Can you drink Champagne after 5 years?

Answered by Phillip Nicastro

It is absolutely possible to drink Champagne after 5 years, and in fact, many Champagne enthusiasts believe that this is the ideal time to enjoy certain types of Champagne. Non-vintage Champagnes, which are blends of multiple years, can generally be kept unopened for three to four years. However, if you decide to age them for longer, say five years or more, you will likely notice some interesting changes in the wine.

One of the most noticeable changes that occurs as Champagne ages is a shift in its color. When Champagne is first bottled, it typically has a pale, golden hue. However, as it ages, it can develop a deeper, more pronounced golden color. This change in color is a result of chemical reactions that take place within the wine as it interacts with oxygen over time.

Additionally, as Champagne ages, it tends to lose some of its effervescence. The bubbles, which are created during the secondary fermentation process, gradually dissipate over time. This can result in a less lively and more mellow mouthfeel. Some people actually prefer this softer texture that aged Champagne can offer.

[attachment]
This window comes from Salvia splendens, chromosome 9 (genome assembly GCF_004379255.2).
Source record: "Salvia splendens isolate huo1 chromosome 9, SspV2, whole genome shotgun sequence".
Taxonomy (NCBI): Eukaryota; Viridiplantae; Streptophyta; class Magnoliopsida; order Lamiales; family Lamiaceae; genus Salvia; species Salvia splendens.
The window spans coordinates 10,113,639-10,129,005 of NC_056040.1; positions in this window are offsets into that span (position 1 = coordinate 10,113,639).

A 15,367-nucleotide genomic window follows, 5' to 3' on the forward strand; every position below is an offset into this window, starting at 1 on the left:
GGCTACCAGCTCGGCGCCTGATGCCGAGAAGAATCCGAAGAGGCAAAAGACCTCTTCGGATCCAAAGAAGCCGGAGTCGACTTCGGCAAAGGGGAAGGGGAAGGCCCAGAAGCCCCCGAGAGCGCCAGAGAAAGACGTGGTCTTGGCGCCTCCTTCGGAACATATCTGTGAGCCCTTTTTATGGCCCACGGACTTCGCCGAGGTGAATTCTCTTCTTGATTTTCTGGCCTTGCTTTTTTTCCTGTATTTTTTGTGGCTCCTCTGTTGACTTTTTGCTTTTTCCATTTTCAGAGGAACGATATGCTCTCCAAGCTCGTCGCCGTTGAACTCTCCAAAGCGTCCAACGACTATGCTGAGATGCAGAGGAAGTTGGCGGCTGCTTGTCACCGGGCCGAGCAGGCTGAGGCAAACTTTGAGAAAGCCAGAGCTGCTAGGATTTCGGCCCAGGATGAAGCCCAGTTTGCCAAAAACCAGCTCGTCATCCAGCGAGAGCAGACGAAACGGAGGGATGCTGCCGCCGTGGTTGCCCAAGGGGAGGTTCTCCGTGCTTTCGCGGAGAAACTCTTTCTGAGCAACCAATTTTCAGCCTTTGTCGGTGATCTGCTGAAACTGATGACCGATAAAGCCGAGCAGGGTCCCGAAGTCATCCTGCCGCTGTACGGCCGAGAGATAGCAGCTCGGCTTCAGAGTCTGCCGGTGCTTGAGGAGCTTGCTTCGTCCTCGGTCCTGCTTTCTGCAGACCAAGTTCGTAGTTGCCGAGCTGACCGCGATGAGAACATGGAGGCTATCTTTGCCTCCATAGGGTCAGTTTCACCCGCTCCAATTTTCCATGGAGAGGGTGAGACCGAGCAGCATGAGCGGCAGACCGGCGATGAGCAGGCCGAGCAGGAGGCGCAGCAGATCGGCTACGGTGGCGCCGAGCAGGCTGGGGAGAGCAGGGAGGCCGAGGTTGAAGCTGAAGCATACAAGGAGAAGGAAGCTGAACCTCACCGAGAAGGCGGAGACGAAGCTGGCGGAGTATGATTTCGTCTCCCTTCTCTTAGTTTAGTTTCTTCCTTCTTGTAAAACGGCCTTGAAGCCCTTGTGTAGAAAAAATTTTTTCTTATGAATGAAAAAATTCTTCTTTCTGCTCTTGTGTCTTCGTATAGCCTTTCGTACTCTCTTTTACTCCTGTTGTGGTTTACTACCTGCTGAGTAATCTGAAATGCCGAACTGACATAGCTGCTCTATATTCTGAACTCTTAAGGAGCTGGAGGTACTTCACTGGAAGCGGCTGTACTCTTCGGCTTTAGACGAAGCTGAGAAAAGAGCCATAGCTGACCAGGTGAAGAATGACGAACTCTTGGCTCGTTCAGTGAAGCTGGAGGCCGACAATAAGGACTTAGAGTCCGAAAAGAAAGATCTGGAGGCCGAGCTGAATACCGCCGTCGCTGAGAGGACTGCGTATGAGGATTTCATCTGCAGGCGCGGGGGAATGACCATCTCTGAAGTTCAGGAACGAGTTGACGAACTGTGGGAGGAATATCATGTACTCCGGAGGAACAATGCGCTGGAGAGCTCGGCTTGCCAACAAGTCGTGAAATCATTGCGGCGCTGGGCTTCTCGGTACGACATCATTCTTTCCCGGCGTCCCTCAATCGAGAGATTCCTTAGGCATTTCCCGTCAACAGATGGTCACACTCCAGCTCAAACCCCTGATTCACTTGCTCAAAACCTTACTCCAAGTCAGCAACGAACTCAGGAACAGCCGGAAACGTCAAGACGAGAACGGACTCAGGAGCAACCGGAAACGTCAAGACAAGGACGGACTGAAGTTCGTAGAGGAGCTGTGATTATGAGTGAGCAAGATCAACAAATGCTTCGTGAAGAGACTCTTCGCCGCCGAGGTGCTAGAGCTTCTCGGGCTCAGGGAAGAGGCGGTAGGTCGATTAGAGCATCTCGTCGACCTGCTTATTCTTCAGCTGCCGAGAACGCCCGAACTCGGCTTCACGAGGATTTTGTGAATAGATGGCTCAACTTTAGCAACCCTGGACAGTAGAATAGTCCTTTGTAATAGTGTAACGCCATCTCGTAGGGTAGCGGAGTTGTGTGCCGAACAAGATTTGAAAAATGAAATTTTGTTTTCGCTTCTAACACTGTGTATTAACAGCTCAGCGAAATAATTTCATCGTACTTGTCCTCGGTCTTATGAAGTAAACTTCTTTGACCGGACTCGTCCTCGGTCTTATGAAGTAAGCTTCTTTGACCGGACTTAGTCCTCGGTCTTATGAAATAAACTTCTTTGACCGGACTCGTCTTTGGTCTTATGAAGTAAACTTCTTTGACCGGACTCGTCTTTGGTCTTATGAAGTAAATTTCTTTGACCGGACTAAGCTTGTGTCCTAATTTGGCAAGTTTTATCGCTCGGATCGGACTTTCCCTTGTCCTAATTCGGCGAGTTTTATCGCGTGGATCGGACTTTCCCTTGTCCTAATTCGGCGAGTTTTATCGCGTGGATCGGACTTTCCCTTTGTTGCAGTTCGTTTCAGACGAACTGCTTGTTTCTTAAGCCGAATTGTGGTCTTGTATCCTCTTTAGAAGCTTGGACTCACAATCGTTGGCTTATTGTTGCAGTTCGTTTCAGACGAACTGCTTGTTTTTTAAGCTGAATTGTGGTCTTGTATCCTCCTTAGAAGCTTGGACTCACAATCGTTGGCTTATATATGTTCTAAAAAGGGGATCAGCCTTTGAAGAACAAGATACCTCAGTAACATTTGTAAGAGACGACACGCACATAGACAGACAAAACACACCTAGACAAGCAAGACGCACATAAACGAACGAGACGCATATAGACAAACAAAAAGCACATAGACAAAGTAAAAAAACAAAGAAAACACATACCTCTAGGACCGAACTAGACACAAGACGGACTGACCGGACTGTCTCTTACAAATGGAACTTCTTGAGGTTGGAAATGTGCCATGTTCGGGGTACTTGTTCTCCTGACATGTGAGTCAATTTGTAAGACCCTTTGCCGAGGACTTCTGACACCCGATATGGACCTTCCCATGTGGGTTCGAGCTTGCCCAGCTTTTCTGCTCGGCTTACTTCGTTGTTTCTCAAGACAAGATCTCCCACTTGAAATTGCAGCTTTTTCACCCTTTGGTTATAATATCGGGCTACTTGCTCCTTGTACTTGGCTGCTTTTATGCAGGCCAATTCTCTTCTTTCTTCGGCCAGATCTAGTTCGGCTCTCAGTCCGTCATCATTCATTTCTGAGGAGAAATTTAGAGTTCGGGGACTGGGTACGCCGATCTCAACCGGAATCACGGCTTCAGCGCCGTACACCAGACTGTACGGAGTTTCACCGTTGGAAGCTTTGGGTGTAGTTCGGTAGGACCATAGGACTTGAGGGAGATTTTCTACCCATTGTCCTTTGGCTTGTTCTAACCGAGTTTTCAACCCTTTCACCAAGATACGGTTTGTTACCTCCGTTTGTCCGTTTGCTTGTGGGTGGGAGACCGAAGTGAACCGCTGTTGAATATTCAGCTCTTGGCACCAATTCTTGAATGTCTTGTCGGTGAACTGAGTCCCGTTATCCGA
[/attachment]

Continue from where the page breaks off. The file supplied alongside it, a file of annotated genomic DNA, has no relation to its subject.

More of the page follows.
However, it’s important to note that not all Champagnes are meant to be aged for extended periods of time. Vintage Champagnes, which are made from grapes harvested in a single exceptional year, can typically be kept unopened for five to ten years. These wines often have more complexity and depth, and they can benefit from additional aging.

When deciding whether to drink Champagne after 5 years, it’s also important to consider your personal taste preferences. Some people enjoy the fresh and vibrant characteristics of young Champagne, while others appreciate the added complexity and richness that comes with age. Ultimately, it’s a matter of personal preference.

In my own experience, I have had the opportunity to taste Champagne that has been aged for five years or more, and I have found it to be a truly delightful experience. The changes that occur in the wine over time can bring out new aromas and flavors, adding layers of complexity that are intriguing to explore. I have particularly enjoyed the deeper, more golden color that aged Champagne can develop, as well as the softened effervescence that gives the wine a unique texture.

Champagne can certainly be enjoyed after 5 years of aging. Non-vintage Champagnes can be kept unopened for three to four years, but aging them for longer can result in interesting changes in color and texture. Vintage Champagnes, made from grapes harvested in exceptional years, can be aged for five to ten years or even longer. Ultimately, the decision to drink Champagne after 5 years comes down to personal preference, but it can offer a unique and rewarding tasting experience.